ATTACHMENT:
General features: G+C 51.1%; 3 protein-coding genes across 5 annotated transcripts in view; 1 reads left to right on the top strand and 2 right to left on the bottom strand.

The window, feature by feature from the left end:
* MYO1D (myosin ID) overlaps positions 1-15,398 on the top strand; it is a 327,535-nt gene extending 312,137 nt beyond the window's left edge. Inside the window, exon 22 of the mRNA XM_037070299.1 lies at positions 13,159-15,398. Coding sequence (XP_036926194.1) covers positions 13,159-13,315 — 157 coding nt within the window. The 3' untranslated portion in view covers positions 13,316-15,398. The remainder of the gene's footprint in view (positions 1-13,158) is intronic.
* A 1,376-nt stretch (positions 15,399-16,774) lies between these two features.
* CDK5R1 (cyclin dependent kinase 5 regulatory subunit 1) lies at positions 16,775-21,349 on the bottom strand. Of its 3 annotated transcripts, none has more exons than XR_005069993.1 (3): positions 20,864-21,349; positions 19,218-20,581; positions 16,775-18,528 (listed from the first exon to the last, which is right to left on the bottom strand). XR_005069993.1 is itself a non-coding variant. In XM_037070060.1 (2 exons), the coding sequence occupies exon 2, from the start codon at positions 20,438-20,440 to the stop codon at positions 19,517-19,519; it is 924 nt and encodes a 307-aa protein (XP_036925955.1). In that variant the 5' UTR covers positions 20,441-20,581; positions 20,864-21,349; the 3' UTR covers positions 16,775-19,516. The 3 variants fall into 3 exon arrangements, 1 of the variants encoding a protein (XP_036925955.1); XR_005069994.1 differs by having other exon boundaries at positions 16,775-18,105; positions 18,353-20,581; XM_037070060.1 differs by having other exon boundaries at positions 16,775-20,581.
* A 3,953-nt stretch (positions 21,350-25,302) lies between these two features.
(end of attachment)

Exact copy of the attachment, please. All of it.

General features: G+C 51.1%; 3 protein-coding genes across 5 annotated transcripts in view; 1 reads left to right on the top strand and 2 right to left on the bottom strand.

The window, feature by feature from the left end:
* MYO1D (myosin ID) overlaps positions 1-15,398 on the top strand; it is a 327,535-nt gene extending 312,137 nt beyond the window's left edge. Inside the window, exon 22 of the mRNA XM_037070299.1 lies at positions 13,159-15,398. Coding sequence (XP_036926194.1) covers positions 13,159-13,315 — 157 coding nt within the window. The 3' untranslated portion in view covers positions 13,316-15,398. The remainder of the gene's footprint in view (positions 1-13,158) is intronic.
* A 1,376-nt stretch (positions 15,399-16,774) lies between these two features.
* CDK5R1 (cyclin dependent kinase 5 regulatory subunit 1) lies at positions 16,775-21,349 on the bottom strand. Of its 3 annotated transcripts, none has more exons than XR_005069993.1 (3): positions 20,864-21,349; positions 19,218-20,581; positions 16,775-18,528 (listed from the first exon to the last, which is right to left on the bottom strand). XR_005069993.1 is itself a non-coding variant. In XM_037070060.1 (2 exons), the coding sequence occupies exon 2, from the start codon at positions 20,438-20,440 to the stop codon at positions 19,517-19,519; it is 924 nt and encodes a 307-aa protein (XP_036925955.1). In that variant the 5' UTR covers positions 20,441-20,581; positions 20,864-21,349; the 3' UTR covers positions 16,775-19,516. The 3 variants fall into 3 exon arrangements, 1 of the variants encoding a protein (XP_036925955.1); XR_005069994.1 differs by having other exon boundaries at positions 16,775-18,105; positions 18,353-20,581; XM_037070060.1 differs by having other exon boundaries at positions 16,775-20,581.
* A 3,953-nt stretch (positions 21,350-25,302) lies between these two features.